So another year has passed. How quickly it happened! But we hope that you did not get bored, and instead took time to learn more about the fascinating. At first glance, 2017 seems to be a dull period for the yellow metal, as it was traded within a narrow range of $1,200-$1,300 for most of the year.
However, all that glitters is not gold, and all that does not fluctuate likeis not uninteresting. Actually, the price of bullion gained more than 12 percent, as one can see in the chart below.
Chart 1: Gold prices (London P.M. Fix) over the last twelve months.
Surely, compared to Bitcoin’s enormousit is a humble performance. But we can look at this from another point of view. Gold prices rose despite the competition from the cryptocurrencies. And they increased despite, also, the , subdued , tightening labor markets, the stock market boom and accelerating global growth. Hence, gold’s performance is actually quite impressive given the unfavorable macroeconomic environment.
Moreover, gold gained slightly more than in 2016. And all 2017’s lows were higher than the bottoms formed in December 2016. It looks encouraging, but, on the other hand, gold failed to escape the $1,300 ceiling in a sustained manner.
As in the previous year, the first two months of 2017 were excellent for gold as the shiny metal found a bottom of only $1,132 after themeeting in December and the second interest rate hike since the . From then, the shiny metal has been in an upward trend (although with some ups and down on the way due to the uncertainty about the North Korea, changing prospects of the U.S. tax reform or the French presidential elections, and the actions of the and the ), reaching a peak at $1,346 in early September in the aftermath of the sixth North Korean nuclear test. Since then, the shiny metal has been in a downward trend triggered by the rebound in the risk appetite among investors (see the chart below) and in the , confirming the impact of the on the price of gold and the latter’s role as a safe-haven asset.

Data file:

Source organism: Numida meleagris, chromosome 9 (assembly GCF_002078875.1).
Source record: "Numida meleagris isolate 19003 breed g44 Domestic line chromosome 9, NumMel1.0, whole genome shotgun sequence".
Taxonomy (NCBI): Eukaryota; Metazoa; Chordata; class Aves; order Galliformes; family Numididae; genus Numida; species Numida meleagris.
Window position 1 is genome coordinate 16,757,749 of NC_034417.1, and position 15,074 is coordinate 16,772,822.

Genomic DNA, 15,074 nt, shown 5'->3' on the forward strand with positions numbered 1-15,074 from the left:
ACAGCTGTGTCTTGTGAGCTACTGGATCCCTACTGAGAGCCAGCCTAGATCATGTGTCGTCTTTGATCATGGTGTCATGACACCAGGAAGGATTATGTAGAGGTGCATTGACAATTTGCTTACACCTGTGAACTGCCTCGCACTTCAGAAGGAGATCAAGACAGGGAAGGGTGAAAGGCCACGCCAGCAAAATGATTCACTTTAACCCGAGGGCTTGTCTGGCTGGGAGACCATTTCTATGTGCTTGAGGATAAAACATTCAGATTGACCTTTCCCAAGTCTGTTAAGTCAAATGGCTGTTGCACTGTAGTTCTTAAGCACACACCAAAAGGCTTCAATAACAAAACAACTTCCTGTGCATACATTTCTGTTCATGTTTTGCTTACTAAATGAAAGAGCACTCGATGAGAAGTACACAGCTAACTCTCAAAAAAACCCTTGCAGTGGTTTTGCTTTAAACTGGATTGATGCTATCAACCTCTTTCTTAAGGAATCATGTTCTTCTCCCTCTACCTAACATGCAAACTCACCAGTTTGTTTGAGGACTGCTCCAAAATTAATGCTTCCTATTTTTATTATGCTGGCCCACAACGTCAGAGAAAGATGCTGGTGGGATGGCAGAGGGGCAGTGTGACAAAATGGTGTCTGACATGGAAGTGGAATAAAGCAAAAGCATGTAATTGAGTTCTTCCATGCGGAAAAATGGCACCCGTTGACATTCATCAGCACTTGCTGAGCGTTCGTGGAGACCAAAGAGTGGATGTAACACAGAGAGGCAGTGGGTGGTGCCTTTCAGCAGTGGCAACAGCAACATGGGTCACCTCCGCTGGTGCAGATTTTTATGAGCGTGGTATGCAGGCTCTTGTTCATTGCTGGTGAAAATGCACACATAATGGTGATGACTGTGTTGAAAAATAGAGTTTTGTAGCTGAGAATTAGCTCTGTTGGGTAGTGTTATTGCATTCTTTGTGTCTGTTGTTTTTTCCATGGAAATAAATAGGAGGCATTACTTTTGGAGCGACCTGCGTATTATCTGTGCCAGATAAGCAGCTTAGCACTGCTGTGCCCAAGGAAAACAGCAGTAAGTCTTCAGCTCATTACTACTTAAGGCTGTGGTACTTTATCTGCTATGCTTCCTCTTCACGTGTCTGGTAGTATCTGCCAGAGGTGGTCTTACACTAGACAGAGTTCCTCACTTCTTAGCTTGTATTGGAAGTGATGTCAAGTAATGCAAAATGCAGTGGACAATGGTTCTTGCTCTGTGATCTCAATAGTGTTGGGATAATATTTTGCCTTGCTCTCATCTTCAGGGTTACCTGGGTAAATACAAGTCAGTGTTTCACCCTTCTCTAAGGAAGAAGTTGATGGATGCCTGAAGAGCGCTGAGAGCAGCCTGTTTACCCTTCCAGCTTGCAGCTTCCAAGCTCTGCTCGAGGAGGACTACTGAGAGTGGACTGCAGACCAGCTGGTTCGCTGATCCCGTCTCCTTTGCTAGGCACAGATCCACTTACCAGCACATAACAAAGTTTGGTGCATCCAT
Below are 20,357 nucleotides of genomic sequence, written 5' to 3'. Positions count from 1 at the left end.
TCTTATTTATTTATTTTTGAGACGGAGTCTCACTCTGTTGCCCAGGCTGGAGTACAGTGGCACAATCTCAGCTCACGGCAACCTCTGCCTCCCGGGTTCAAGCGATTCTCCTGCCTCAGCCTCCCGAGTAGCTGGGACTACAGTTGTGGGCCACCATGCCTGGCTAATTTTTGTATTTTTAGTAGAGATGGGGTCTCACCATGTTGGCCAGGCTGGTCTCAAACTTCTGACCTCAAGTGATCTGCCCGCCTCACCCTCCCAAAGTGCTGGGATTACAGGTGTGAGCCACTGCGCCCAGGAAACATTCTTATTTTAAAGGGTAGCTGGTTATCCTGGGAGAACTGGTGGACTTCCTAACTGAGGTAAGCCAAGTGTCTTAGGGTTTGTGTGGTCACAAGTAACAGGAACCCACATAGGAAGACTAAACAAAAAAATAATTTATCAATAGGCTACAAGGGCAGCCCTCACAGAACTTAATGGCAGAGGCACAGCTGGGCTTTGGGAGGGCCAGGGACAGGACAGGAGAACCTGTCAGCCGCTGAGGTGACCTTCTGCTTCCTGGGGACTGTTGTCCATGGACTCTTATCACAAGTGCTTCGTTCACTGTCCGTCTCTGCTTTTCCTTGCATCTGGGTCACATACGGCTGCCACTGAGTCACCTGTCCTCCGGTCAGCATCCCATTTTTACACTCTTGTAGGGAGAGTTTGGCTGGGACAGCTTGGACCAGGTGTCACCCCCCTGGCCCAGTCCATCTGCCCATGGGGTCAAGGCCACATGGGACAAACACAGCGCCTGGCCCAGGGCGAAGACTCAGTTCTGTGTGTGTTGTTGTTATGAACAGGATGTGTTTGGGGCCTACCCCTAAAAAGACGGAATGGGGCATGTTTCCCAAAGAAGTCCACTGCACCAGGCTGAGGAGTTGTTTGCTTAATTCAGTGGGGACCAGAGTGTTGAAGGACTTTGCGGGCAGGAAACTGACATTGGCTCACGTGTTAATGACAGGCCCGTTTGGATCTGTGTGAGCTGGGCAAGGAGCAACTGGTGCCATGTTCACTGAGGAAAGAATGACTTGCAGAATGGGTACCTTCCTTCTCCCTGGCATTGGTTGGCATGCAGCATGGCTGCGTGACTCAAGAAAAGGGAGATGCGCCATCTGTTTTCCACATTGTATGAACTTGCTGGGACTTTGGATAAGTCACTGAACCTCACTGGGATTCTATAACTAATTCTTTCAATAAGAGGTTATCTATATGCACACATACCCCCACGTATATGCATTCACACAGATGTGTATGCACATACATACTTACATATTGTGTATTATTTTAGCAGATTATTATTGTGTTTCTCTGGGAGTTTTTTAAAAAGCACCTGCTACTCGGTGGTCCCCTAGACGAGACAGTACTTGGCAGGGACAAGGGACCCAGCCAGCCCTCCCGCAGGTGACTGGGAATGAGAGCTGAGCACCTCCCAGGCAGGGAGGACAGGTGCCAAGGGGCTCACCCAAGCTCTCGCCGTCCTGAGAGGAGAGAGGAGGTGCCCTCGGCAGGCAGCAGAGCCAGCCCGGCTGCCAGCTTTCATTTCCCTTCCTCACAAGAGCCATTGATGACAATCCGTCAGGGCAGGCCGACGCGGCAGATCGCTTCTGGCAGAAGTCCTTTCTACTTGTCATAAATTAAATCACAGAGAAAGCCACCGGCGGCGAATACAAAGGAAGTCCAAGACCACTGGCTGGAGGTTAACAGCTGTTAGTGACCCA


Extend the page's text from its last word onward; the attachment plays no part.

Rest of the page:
Chart 2: The CBOE Volatily Index (green line, right axis) and BofA Merrill Lynch US High Yield Option-Adjusted Spread (red line, left axis) in 2017.
Indeed, in the last year, the U.S. dollar was again one of the main drivers of the gold prices, as the next chart shows. The presented lines – the price of gold and the U.S. dollar index – clearly look like mirror reflections of each other.
Chart 3: Gold prices (London P.M. Fix, yellow line, left axis) and the Trade Weighted Broad U.S. Dollar Index (green line, right axis) over the last twelve months.
Another significant driver of the price of gold were the. The next chart shows the strong negative which existed in 2017 between them and the gold prices. However, the U.S. dollar influence was much higher – the correlation coefficient was almost -0.84, while for real interest rates it was “merely” -0.52.
Chart 4: The price of gold (yellow line, left axis, London P.M. Fix) and the U.S. real interest rates (green line, right axis, yields on 10-year Treasury Inflation-Indexed Security) in 2017.
To sum up, the price of gold rose by more than 10 percent in 2017. It means that it performed slightly better than last year. But the real difference is that in 2016, gold prices did not rally despite many potential catalysts (such as the Brexit vote or the Trump victory), while in 2017, the price of gold did not fall despite many potential blows (such as the three Fed hikes, the strong momentum in economic growth on both sides of the Atlantic, the U.S. tax reform, further gains in the stock market, or the exponential rise of Bitcoin prices). The price of gold did not rise linearly – we can distinguish auntil September and since then due to the return of the risk appetite and the rebound in the U.S. dollar.
Will this trend continue in 2018? Well, theand the revival of the Eurozone (and, thus, the euro against the greenback) may support gold prices. On the other hand, strong economic momentum could make gold struggle in 2018. The Fed expects three interest rates hikes in 2018, while the markets see only two – we believe that there is more potential for hawkish surprise, especially given a new composition of the FOMC and the possibility of increased infrastructure spending in the U.S. Inflation should rise, but rather moderately. And given the declines in 2017 and the interest rates divergence between the U.S. and other major economies, we believe that the potential for further declines in the greenback is limited. Hence, we are neutral to slightly bearish for the gold market in 2018. In the short run, gold price may be under downward pressure because of the impact of tax reform and improved sentiment towards the Trump administration and the U.S. economy, while in the long-run the capital spending should lead to rising wages and inflation expectations, pushing gold prices up. We would be more bearish, but we acknowledge that the U.S. dollar may continue its decline for a while regardless of its medium-term trend (we will dig into the outlook for the greenback in 2018 in the last part of this edition of the ). One thing is certain: gold’s trading activity has been unusually calm in 2017, though it may finally change.